Friday, October 29, 2010

So the Galaxy is flawed

Following my earlier post on the Samsung Galaxy S, it seems the honeymoon period is definately over !
First of all, I am trying to find a way to make a phone call to someone in my contact list in less than 8 or 9 clicks ! First select the phone app. You can find the person in the contact list easy enough. Type in the first few letters of a name, and the phone finds those people fast (very fast to its credit) ... but then you have to try and call them. Press the person, select which number, then press call and then again press confirm. I know I am being pedantic, but these things are phones primarily after all (or maybe THAT is a big question), so I would have thought you should be able to make a call without much hassle.

Second, while I am getting used to not being able to file emails on my phone, there has been a very annoying issue of emails not being sent ! There is an outbox view (which is hidden and can only be seen in the "combined inbox" app). When I finally found that, after about 10 days of using the phone, I saw a number of emails stuck there (I was wondering why I had no replies to those messages !). There was nothing I could do to "release" those messages. I scanned different chats and blogs on this subject, and found that I was not the only owner to face this very critical issue. The only solution was to uninstall and then reinstall my user account. Hugely inconvenient, but it APPEARS to have fixed the problem. My only concern now is that I have to check the outbox each time I send a message, as I fear something could get stuck in there any time.

(on the flip side, having found this combined inbox, it is a very good app - and for once I can synchronise a number of different exchange accounts on one device).

Another issue is the battery. After my first few days, when I was impressed, I am now struggling to get a full working day from the device. I find myself reducing screen brightness and shutting down push mail (and syncing only periodically) to make the battery life longer. Make the phone thicker and heavier, but don’t make such a critical sacrifice in designing a smart phone (especially a top end one).

However, I remain happy with the excellent screen, very good voice call quality and the Swype keyboard.

With Windows Mobile 7 about to be launched, I may switch again in my search for the perfect smart phone ... I already have reservations though, as I understand they have no cut and paste. With such sophisticated devices, I remain curious how each platform falls just marginally short. As long as they do, my hunt and trials and tribulations will continue !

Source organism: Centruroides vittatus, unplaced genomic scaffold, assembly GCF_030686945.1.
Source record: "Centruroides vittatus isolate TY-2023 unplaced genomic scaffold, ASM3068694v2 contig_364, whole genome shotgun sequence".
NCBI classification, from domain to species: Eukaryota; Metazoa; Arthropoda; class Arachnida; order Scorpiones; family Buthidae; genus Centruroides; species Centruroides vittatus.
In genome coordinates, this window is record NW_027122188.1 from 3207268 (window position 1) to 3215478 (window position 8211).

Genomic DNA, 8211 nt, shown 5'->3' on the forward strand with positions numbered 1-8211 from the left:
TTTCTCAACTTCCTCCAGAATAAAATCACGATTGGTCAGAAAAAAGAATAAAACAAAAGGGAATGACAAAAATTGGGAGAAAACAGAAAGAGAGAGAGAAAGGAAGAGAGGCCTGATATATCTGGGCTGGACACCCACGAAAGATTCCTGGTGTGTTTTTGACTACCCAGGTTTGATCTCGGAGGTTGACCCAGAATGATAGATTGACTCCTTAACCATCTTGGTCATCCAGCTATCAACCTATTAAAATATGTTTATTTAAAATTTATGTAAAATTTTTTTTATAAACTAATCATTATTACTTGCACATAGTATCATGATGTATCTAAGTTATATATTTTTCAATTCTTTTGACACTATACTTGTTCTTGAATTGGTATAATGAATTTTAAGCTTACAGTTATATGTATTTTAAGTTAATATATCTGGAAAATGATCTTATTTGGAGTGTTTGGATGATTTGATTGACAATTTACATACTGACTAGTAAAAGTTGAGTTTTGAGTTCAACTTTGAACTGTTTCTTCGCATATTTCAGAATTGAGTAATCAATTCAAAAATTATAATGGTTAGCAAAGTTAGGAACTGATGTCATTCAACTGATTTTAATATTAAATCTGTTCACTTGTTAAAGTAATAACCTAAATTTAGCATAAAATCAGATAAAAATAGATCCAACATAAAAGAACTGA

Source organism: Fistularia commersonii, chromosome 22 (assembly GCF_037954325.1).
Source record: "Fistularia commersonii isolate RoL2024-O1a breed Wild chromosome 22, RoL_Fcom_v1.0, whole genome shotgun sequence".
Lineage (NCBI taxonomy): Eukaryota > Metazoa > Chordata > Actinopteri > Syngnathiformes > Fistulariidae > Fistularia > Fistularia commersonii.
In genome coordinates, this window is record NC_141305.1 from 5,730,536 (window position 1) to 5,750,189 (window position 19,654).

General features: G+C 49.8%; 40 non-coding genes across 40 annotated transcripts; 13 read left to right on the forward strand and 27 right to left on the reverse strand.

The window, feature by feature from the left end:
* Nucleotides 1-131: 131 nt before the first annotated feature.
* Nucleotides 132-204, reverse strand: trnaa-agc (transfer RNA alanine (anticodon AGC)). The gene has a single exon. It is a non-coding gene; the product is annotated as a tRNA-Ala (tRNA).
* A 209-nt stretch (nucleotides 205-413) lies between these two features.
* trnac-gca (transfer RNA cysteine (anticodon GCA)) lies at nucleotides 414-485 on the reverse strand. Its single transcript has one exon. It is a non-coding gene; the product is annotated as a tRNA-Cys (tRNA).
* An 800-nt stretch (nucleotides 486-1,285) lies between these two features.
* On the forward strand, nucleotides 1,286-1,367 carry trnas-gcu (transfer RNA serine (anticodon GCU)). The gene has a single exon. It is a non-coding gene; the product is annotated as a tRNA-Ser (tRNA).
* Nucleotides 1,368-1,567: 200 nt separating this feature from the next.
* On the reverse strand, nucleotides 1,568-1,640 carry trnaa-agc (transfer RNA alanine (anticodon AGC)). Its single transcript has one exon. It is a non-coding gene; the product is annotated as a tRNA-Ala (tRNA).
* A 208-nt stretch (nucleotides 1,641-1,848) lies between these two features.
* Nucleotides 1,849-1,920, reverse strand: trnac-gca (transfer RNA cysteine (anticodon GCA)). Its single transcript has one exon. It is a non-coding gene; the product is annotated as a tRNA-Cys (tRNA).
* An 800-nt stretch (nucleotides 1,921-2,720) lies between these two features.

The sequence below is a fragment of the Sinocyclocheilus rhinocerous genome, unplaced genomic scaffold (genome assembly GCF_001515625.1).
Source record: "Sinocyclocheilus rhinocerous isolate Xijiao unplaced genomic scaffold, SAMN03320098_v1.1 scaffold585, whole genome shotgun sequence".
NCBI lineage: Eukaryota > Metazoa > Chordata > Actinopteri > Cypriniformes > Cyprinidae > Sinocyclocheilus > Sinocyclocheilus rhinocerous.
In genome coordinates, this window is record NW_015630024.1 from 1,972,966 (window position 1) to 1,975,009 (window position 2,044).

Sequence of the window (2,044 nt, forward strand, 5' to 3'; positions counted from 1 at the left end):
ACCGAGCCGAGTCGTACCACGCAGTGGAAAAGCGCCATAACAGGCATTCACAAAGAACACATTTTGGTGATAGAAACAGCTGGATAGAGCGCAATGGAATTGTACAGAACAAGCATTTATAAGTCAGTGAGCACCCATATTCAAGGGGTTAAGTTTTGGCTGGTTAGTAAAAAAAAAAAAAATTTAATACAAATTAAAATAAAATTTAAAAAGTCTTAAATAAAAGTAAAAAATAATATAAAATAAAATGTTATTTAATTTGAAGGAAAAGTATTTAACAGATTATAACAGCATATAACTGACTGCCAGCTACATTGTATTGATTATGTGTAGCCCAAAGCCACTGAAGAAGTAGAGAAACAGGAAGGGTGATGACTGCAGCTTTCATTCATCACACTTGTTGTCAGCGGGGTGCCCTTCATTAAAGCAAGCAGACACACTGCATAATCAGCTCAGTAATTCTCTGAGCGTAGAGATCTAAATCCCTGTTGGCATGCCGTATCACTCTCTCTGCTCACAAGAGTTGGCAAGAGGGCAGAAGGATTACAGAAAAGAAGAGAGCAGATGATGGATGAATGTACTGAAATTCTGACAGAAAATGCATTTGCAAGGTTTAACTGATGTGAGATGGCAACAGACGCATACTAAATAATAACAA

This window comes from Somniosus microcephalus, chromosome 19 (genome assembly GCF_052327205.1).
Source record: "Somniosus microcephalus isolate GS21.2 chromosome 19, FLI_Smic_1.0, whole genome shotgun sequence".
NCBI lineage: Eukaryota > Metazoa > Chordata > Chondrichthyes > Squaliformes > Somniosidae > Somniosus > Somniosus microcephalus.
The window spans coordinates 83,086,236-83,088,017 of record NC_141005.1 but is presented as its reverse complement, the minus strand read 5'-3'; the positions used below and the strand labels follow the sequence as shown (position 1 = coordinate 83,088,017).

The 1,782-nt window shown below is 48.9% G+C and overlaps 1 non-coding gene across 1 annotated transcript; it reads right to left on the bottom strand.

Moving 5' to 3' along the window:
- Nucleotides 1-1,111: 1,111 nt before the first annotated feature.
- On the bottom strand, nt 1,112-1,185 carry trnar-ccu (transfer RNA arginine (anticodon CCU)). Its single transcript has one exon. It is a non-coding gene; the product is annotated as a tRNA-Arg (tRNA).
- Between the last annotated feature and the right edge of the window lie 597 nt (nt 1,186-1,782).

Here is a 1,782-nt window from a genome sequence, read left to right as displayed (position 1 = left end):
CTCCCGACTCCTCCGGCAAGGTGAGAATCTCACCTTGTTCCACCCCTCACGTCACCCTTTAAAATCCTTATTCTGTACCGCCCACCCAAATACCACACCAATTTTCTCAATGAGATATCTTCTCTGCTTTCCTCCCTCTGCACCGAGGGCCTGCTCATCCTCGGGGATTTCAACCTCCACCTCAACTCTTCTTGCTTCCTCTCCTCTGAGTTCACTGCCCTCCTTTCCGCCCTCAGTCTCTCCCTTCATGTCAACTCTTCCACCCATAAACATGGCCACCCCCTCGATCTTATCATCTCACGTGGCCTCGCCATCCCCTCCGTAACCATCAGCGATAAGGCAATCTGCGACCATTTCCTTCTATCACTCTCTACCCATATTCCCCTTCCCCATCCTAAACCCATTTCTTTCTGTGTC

Thursday, October 21, 2010

Will I see my daughter?

So after 10 days in HK and China, I'm exhausted and dying to get home.

I am on the overnight Emirates flight which should get me in at 4.35am. Plenty of time to get home and see the kids before they go to school.

But today the plan has gone wrong. After a decent sleep on the plane, I woke up at 4am with an announcement that we were going to land, but due to excessive fog over Dubai, we ended up circling for an hour !

We were finally touched down at 5.40, and as Tia leaves for school at 7am, there remained an outside chance I was still going to make it home in time ... but that didn't factor in the 15 minute taxi the plane had to make. All the while, my legs are twitching and my frustration building. Why can't all this be moving faster. The fog was so dense that you couldn't see more than 10 feet out of the window, so I couldn't even get my bearings. Finally, the plane came to a halt, and low and behold, we aren't at the terminal. Down the stairs and onto the bus ... could they have found somewhere further away from the terminal. I wanted to scream to let out my angst, but I just stood against the bus door ready to jump off and run as soon as they opened.

We reached the terminal at 6.20. If I hadn't any suitcases, getting home in time was very possible ... but I did, and I was going to have to wait. I was hopeful that the usually reliable "priority" tags wouldn't let me down this time, and as it turned out, they didn't. What did let me down was my e-gate card. Why wasn't it working? I had to go the desk to ask, and found it had expired ! How could all this happen today / this morning ?

It took a few minutes, but he stamped my passport and I was through. I grabbed a trolley and saw my bags just coming out. Was my luck this morning changing? Straight out, no hassle in customs and my Emirates car was waiting.

My drivers name is Hayat. Credit to him. He has put his foot down ll the way from the airport and has done everything in his ability to get me home fast. It is now 6.55am and I am entering Palm. I have had a chat with Tia on the phone. She's waiting at the front door and we both hope we will at least get a fleeting chance to meet before she leaves .......

Tuesday, October 19, 2010

MY review of the Samsung Galaxy S

So after a bad experience with the HTC Wildfire, I changed to the Samsung Galaxy S.

Having used the Nexus One and the Wildfire, I like the Android platform, but was disappointed with the sluggish performance and poor battery life of the Wildfire. I think HTC made too many compromises to hit a size and price requirement.

So my decision was between the HTC Desire HD and the Samsung. Lucky for Samsung that there model was available in the shop I went to buy it, and that was the sole deciding factor.

Out of the box (considering I bought it in HK) the phone booted up in Chinese! Luckily I had my Wildfire and I used that to follow the menu trail and get the language converted to English. I was also peeved that they don't ship with an additional SD card. Its hardly any cost nowadays, but is a required convenience for consumers.

The main things of note:

Fantastic AMOLED screen. Big, bright and easy to read.